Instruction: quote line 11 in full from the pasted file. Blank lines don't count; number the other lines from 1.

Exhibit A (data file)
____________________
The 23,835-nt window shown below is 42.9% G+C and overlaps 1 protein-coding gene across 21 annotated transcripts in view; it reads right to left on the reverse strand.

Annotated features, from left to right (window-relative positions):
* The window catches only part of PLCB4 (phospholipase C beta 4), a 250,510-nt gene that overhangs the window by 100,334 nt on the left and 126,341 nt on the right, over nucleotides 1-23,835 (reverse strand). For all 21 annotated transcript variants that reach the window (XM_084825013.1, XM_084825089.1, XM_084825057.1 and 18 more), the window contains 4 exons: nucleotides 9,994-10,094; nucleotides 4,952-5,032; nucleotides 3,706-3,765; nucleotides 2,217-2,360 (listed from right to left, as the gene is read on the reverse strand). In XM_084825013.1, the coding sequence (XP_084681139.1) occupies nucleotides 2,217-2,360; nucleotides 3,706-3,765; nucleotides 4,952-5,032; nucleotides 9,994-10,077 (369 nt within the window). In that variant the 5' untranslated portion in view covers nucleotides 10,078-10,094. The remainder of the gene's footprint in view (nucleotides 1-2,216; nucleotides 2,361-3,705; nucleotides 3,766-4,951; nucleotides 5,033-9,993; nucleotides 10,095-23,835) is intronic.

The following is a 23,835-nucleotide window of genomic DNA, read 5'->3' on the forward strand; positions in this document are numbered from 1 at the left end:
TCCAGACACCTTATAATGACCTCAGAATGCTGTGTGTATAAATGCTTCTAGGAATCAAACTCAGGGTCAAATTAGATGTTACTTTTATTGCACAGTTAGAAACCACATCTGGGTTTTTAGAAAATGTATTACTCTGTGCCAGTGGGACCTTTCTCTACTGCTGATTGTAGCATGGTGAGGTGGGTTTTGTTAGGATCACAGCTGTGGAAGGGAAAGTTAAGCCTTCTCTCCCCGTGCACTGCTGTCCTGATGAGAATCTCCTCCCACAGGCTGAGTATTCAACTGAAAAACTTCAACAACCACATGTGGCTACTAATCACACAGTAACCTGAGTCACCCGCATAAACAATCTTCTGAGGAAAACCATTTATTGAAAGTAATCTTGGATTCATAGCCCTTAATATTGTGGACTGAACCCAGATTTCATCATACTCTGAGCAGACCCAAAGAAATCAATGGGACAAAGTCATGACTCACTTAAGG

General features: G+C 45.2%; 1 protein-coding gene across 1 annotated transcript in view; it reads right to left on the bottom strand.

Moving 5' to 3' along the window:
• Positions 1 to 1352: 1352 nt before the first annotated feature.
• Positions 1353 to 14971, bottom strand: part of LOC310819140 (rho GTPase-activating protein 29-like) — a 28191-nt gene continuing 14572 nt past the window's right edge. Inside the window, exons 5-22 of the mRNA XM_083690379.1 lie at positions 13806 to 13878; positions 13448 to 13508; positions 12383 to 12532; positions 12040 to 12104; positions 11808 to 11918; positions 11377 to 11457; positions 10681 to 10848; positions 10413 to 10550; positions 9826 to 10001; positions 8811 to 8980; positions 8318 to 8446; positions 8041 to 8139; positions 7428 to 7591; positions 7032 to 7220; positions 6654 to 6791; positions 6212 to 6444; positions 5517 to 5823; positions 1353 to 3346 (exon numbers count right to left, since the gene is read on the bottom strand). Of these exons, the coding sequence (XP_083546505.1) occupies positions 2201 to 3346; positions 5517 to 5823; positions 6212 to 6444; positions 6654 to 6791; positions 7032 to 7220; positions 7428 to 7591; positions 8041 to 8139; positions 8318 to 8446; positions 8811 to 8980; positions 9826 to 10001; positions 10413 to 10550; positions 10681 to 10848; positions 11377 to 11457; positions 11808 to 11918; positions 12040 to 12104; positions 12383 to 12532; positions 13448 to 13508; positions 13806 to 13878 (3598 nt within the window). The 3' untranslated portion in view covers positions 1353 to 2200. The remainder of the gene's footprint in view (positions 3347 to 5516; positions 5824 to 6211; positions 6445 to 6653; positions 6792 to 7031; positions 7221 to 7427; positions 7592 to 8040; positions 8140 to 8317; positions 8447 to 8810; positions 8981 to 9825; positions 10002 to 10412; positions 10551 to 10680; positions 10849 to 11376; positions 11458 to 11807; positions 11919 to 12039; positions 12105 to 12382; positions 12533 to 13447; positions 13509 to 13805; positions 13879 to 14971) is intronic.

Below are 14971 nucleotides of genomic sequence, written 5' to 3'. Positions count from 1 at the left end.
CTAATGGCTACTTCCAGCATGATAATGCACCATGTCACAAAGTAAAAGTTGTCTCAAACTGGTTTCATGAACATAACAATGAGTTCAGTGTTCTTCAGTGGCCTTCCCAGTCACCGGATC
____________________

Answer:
CTAATGGCTACTTCCAGCATGATAATGCACCATGTCACAAAGTAAAAGTTGTCTCAAACTGGTTTCATGAACATAACAATGAGTTCAGTGTTCTTCAGTGGCCTTCCCAGTCACCGGATC